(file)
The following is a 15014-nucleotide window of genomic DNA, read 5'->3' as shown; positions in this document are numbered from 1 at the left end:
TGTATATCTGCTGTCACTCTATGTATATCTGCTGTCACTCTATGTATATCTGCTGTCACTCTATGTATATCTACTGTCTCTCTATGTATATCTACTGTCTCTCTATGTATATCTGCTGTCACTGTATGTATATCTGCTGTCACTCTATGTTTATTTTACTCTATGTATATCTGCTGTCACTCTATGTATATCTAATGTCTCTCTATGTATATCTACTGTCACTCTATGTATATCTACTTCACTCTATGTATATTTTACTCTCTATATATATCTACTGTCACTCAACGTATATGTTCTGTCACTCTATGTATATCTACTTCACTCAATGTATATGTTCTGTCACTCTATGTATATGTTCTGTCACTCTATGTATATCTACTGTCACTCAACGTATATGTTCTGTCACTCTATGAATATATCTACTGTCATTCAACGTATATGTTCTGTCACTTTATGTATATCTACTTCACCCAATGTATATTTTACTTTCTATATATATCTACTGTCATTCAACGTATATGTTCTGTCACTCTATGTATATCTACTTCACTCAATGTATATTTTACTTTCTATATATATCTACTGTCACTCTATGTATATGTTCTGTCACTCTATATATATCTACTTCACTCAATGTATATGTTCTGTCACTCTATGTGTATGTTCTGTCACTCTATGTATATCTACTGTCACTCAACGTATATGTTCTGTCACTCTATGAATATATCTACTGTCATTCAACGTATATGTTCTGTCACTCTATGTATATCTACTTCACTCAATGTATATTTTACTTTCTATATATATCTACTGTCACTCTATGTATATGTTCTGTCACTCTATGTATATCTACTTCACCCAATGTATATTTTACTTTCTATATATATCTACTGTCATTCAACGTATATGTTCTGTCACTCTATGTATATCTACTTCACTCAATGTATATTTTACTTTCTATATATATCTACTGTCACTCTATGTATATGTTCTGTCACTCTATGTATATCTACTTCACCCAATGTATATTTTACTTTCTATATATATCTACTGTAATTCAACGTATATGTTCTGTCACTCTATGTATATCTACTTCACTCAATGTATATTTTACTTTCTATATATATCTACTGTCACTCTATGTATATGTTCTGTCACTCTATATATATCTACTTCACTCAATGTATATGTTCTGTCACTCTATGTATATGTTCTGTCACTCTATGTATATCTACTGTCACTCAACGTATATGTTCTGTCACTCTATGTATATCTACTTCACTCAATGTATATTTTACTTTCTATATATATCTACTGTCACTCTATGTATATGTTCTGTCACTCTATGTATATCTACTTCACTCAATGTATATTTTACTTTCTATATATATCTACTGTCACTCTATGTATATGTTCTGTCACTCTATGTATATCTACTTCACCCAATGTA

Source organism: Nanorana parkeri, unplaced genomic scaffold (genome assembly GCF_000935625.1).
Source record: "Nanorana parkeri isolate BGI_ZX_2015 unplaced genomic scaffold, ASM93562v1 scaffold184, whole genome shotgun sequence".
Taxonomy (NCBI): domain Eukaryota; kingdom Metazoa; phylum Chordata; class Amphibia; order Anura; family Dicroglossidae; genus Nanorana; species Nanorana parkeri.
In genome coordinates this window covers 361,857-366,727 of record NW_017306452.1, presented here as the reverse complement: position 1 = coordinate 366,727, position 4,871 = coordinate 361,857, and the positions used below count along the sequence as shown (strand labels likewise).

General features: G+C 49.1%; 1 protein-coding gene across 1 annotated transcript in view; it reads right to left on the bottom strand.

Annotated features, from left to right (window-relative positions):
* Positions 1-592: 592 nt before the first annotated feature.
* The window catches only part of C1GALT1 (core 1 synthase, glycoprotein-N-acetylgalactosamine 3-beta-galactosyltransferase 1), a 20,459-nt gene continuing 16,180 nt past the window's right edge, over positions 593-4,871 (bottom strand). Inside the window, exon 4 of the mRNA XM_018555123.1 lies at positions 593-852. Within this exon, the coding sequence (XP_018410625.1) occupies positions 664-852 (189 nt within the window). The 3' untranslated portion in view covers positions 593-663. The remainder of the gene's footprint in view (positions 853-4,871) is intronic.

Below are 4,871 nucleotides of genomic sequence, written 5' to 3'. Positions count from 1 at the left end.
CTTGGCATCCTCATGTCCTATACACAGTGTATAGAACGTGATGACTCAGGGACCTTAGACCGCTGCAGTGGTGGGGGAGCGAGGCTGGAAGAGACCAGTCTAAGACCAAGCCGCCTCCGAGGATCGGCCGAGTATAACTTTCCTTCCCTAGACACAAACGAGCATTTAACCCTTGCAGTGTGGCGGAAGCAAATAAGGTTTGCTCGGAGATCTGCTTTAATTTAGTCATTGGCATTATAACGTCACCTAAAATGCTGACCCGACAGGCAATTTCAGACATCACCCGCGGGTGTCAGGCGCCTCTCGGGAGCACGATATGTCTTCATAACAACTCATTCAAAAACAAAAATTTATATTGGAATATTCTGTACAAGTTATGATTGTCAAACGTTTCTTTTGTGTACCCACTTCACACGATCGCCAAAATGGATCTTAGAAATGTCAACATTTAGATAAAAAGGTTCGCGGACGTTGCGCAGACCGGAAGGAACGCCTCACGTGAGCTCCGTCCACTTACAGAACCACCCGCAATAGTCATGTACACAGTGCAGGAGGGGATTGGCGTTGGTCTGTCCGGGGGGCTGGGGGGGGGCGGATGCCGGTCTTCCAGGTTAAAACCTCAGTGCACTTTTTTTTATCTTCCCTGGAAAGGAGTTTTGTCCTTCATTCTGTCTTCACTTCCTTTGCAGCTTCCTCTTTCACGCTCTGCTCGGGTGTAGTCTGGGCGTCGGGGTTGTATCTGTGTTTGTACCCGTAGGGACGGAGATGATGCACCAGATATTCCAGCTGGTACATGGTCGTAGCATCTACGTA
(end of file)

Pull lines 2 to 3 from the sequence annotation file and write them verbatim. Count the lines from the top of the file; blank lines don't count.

TGTATATCTGCTGTCACTCTATGTATATCTGCTGTCACTCTATGTATATCTGCTGTCACTCTATGTATATCTACTGTCTCTCTATGTATATCTACTGTCTCTCTATGTATATCTGCTGTCACTGTATGTATATCTGCTGTCACTCTATGTTTATTTTACTCTATGTATATCTGCTGTCACTCTATGTATATCTAATGTCTCTCTATGTATATCTACTGTCACTCTATGTATATCTACTTCACTCTATGTATATTTTACTCTCTATATATATCTACTGTCACTCAACGTATATGTTCTGTCACTCTATGTATATCTACTTCACTCAATGTATATGTTCTGTCACTCTATGTATATGTTCTGTCACTCTATGTATATCTACTGTCACTCAACGTATATGTTCTGTCACTCTATGAATATATCTACTGTCATTCAACGTATATGTTCTGTCACTTTATGTATATCTACTTCACCCAATGTATATTTTACTTTCTATATATATCTACTGTCATTCAACGTATATGTTCTGTCACTCTATGTATATCTACTTCACTCAATGTATATTTTACTTTCTATATATATCTACTGTCACTCTATGTATATGTTCTGTCACTCTATATATATCTACTTCACTCAATGTATATGTTCTGTCACTCTATGTGTATGTTCTGTCACTCTATGTATATCTACTGTCACTCAACGTATATGTTCTGTCACTCTATGAATATATCTACTGTCATTCAACGTATATGTTCTGTCACTCTATGTATATCTACTTCACTCAATGTATATTTTACTTTCTATATATATCTACTGTCACTCTATGTATATGTTCTGTCACTCTATGTATATCTACTTCACCCAATGTATATTTTACTTTCTATATATATCTACTGTCATTCAACGTATATGTTCTGTCACTCTATGTATATCTACTTCACTCAATGTATATTTTACTTTCTATATATATCTACTGTCACTCTATGTATATGTTCTGTCACTCTATGTATATCTACTTCACCCAATGTATATTTTACTTTCTATATATATCTACTGTAATTCAACGTATATGTTCTGTCACTCTATGTATATCTACTTCACTCAATGTATATTTTACTTTCTATATATATCTACTGTCACTCTATGTATATGTTCTGTCACTCTATATATATCTACTTCACTCAATGTATATGTTCTGTCACTCTATGTATATGTTCTGTCACTCTATGTATATCTACTGTCACTCAACGTATATGTTCTGTCACTCTATGTATATCTACTTCACTCAATGTATATTTTACTTTCTATATATATCTACTGTCACTCTATGTATATGTTCTGTCACTCTATGTATATCTACTTCACTCAATGTATATTTTACTTTCTATATATATCTACTGTCACTCTATGTATATGTTCTGTCACTCTATGTATATCTACTTCACCCAATGTA

Source organism: Nanorana parkeri, unplaced genomic scaffold (genome assembly GCF_000935625.1).